1:30PM, EST. Kombucha tasting day.
I opened the crock. The kombucha was there, bubbling away.
“In 7-10 days taste with a straw. Don’t be alarmed if the liquid is cloudy. That’s part of the natural fermentation cycle.”
There are a lot of weird things that are “part of the natural fermentation cycle”–bubbling, hissing, warnings like “could possibly explode.” Still, brewing was safer than drinking water back in the day. I was feeling confident. All those monks and Founding Fathers survived. I would, too.
I pressed forward.
I wrote about kombucha in my book “Don’t Sniff the Glue: A Teachers’ Misadventures in Education Reform“–how all the cool kids in San Francisco had kombucha, kegurators, flexible schedules, masseuses, baristas, and daily lunch at work but I–a teacher–had all the freedom of someone in Cellblock C.
I was awed and envious– startups with kombucha and kegurators symbolized all that was right with the world. Even though kombucha became my symbol of freedom, I hadn’t tasted it until a woman did a demo at a local store. I was hooked. Then I saw the San Francisco price tag. I’d never drink kombucha again–unless I brewed it myself.
“I grow my own food,” I said. “I can do this.”
What could possibly go wrong?
Turns out, a lot. There are a thousand ways to die when brewing, canning, and pickling, so it takes big cojones to taste the first batch of anything fermented. You don’t get to be wrong twice.
Cloudy, goopy, slimy–strings of yeast looking like little Loch Ness monsters floating? “It’s normal.” I googled it. I trust Google. No one lies on the internet.
Now was the moment of truth–time for tasting…
Then, I saw something. A fuzzy blue-green bullseye swimming in the middle of the sludge. Two, as a matter of fact, little vacationers crashing a resort pool.
“Want to shut that lid? I’m getting a chill…” said the big one with the drink umbrella.
“You’re not supposed to be there…are you?” I asked.
I googled again. I’ve read pages upon pages, “Don’t throw weird stuff out, cultures sometimes look different.” Was this “different” or “bad?”
“A little mold never hurt anyone…” I thought. “I just ate a big chunk of bleu cheese. It looked exactly like this… Maybe if I scoop it away…”
Denial. Complete and utter denial.
Denial’s a natural part of the grieving process when things go wrong in the kitchen.
After I spend a week, month, or longer on one of my pioneer projects, I need to taste results.
The devil on my shoulder handed me a straw.
“Taste it. It’s fine,” he said. I wanted to, very much.
I’m studying as many artisan food crafts as I can–they’re important. Whether it’s canning, pickling, growing, or brewing, these skills are fading into American lore–the things our grandparents did to survive and thrive but we buy in the store. Most things are cheaper and better crafted at home and not so hard to do with a little practice.
I’m trying to resurrect these arts.
This particular brew needs resurrection. It looks very bad.
“The only thing you’ll need to resurrect is yourself if you drink that,” said a little voice, the angel on my other shoulder. Good thing devils and angels always come in pairs.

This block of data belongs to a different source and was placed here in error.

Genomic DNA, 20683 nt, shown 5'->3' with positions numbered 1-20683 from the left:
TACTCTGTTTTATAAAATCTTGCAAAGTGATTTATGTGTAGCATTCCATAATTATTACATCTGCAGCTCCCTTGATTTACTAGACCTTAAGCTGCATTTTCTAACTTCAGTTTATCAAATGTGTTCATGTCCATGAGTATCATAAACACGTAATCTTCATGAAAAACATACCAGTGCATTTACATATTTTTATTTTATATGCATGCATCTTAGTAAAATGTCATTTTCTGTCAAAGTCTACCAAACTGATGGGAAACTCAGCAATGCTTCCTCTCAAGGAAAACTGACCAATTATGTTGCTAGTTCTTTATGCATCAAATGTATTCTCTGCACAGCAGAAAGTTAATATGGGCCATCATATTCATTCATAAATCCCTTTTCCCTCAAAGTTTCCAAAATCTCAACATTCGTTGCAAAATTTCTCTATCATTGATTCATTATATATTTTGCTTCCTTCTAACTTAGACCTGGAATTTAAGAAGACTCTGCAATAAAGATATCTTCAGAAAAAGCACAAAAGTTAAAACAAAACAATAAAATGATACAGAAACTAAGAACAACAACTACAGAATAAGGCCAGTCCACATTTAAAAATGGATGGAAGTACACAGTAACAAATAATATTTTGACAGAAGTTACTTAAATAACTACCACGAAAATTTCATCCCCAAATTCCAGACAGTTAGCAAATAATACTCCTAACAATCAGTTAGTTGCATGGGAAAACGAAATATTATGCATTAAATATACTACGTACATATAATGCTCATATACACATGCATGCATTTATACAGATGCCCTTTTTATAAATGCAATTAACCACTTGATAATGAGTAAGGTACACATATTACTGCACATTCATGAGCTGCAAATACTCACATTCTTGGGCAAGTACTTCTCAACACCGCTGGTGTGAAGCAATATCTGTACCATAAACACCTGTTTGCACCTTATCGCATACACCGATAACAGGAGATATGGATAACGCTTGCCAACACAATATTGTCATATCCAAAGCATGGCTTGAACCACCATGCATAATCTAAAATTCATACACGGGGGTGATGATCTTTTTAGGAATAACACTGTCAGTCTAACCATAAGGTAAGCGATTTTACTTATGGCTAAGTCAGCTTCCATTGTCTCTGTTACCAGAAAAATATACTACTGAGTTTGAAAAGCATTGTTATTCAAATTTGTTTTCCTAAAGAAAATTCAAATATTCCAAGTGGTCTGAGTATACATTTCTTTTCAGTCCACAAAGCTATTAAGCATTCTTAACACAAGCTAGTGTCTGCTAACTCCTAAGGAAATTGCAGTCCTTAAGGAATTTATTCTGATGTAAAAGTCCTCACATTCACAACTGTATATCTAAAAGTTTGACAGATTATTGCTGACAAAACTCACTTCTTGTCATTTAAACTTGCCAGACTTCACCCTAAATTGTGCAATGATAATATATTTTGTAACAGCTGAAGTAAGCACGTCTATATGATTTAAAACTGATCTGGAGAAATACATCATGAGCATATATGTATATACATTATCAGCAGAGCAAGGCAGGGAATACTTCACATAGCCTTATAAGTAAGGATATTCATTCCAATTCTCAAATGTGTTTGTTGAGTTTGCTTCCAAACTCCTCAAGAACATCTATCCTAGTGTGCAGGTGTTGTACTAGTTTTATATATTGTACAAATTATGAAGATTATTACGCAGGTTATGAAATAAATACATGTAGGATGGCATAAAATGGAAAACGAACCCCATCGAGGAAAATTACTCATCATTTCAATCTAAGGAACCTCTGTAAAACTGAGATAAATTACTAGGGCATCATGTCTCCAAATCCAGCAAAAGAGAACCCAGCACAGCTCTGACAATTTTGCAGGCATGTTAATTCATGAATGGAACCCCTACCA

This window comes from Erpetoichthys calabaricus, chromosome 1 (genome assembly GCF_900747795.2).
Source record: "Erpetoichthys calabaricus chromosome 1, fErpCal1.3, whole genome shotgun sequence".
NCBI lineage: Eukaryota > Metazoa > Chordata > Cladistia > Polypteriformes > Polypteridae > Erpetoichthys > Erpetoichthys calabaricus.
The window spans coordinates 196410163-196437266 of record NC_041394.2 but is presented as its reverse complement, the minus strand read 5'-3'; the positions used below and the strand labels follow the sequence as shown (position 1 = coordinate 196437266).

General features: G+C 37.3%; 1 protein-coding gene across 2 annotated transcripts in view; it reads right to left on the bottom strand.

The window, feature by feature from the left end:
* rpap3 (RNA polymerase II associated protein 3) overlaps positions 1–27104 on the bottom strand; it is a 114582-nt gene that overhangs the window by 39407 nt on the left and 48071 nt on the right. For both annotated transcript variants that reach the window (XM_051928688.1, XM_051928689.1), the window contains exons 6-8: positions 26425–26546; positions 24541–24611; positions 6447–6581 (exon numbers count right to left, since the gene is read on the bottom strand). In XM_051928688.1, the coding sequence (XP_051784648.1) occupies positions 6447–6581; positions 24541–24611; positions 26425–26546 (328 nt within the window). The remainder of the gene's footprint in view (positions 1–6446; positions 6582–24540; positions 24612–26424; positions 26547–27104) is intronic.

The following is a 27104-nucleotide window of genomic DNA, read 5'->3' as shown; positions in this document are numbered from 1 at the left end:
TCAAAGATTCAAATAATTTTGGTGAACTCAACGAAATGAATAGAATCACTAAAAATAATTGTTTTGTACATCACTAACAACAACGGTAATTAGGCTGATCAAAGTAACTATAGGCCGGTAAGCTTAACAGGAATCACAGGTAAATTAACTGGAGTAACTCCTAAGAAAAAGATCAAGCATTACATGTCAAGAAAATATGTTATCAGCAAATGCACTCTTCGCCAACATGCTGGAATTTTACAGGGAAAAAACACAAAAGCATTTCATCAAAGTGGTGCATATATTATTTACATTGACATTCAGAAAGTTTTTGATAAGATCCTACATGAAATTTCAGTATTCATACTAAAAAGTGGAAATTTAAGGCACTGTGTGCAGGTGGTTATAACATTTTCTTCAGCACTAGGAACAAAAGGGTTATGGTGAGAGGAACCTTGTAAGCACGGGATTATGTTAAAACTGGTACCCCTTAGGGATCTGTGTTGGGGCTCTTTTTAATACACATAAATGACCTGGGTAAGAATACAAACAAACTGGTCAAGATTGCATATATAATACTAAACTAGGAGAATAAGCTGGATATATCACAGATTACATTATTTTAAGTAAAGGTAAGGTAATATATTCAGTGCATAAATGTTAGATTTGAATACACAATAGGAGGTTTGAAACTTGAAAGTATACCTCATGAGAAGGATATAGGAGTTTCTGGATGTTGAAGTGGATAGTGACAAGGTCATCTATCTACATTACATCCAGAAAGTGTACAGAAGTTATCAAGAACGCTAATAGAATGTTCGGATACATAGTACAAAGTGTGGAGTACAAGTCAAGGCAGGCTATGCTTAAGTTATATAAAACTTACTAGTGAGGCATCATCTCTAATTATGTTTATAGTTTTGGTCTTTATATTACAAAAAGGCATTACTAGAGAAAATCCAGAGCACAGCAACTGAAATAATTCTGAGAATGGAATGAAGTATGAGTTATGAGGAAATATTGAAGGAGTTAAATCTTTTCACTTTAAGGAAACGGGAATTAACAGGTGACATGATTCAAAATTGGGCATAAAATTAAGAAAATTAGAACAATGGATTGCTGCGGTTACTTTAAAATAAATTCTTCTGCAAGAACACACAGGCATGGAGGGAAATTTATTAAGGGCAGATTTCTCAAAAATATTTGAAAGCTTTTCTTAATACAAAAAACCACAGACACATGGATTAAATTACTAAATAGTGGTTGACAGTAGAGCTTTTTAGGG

“Do you think it’s bad?” I asked.
“It’s fine!” the devil argued. “Don’t waste! If you were a pioneer, you’d drink this.”
“That’s because there were no stores,” said the angel. “You will certainly die.”
I’d had this conversation once before.
It was during the Great Dill Pickle Incident last year.
After five weeks of waiting for my first batch of kosher dills, tasting day arrived. When I opened the crock, one moldy pickle floated to the top like a half-sunk u-boat. Could I throw it out and eat the rest?
I asked my friend, the master gardener and Ph.D.
“You will certainly die,” she said.
Her Ph.D’s in history, not pickles, so I needed to clarify. I’d have fought a rabbi for one of these kosher dills, I was so excited for them to be done.
“Dead, dead? Or just…a chance of death?” A “chance of death” is like playing in Vegas. That, I’ll take.
“Dead dead. Painful. Guaranteed,” she said. Being a master gardener made her an authority on cucumbers, and having a Ph.D in history meant she studied generations of dead people, not just some idiot giving herself botulism. I threw the pickles away.
Here was history repeating itself.
I couldn’t stand there forever staring at green Rorschach mold spots. I asked Google to break the tie.
“If you have mold, don’t drink it, discard the culture. Weep and plead with another friendly brewer to give you another culture or to give you some ‘buch to drink while you are restarting.” Weep? Kombucha Brooklyn saved my life. They felt my pain–they really knew what it felt like to put a week, month, or season into something that crashes and burns.
Death by food poisoning? Not attractive.
I would not cave to temptation.
That’s the dangerous thing about temptation. It takes the seemingly reasonable and twists and distorts it into something absurd. If you handed me a glass of mold on a normal day, I’d toss it and drink something else. After five weeks of obsession, we’re talking about something else entirely–the devil in the desert.
“Go ahead, drink it.”
Temptation gets into spots you’d never suspect when the context and conditions are right.
That’s why it’s important to stare it in the face and say no.
I dumped the liquid down the drain. I went over to the next batch fermenting in a proper water-sealed crock.
“I’ll wait.” I said. “I’ll be patient.” It gurgled.
Giving in to temptation always seems good in the moment but has disastrous results in the end.
For now, I would wait.
My patience would pay off in the end.
This lesson isn’t about kombucha, by the way. It’s about life.
Though the kombucha I waited for turned out to be simply delightful, in case you were wondering.